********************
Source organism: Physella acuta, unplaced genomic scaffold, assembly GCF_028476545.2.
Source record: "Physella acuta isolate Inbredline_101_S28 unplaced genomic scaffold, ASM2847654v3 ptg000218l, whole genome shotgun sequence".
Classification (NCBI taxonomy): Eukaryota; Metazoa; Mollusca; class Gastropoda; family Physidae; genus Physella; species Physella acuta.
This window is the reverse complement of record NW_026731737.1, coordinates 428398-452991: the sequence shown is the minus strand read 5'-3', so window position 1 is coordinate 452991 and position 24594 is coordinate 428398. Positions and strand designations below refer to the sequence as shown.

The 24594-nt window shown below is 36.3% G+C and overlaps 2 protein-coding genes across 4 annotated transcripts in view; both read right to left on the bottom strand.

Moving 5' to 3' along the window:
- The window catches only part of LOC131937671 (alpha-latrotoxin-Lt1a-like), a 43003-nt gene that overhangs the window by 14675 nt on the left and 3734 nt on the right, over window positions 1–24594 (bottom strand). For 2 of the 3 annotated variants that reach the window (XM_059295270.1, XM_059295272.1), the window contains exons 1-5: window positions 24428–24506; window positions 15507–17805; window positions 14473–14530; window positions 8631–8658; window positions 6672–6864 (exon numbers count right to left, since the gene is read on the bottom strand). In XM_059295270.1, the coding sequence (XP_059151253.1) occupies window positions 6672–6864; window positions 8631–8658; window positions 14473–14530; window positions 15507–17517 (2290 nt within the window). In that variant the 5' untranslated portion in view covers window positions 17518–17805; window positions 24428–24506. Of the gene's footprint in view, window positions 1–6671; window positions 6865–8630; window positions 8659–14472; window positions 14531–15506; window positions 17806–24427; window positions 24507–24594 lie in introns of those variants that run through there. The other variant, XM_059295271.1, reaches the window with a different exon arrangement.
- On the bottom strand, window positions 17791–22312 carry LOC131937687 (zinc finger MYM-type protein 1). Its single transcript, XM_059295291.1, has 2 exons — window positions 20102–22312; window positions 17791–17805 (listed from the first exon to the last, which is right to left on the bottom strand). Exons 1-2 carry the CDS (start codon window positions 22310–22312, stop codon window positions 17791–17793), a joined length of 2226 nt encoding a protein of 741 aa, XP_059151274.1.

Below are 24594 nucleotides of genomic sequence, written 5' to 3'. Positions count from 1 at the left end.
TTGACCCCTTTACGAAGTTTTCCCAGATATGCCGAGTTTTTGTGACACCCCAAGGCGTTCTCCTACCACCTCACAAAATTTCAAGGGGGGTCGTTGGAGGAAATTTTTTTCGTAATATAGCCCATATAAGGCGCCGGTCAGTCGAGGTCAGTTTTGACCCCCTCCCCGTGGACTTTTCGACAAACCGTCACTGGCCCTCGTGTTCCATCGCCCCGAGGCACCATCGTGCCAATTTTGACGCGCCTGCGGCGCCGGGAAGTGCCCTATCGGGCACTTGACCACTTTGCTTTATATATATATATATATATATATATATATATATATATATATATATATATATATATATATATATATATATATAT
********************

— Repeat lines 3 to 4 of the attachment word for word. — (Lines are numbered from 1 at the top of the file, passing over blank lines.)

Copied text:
Classification (NCBI taxonomy): Eukaryota; Metazoa; Mollusca; class Gastropoda; family Physidae; genus Physella; species Physella acuta.
This window is the reverse complement of record NW_026731737.1, coordinates 428398-452991: the sequence shown is the minus strand read 5'-3', so window position 1 is coordinate 452991 and position 24594 is coordinate 428398. Positions and strand designations below refer to the sequence as shown.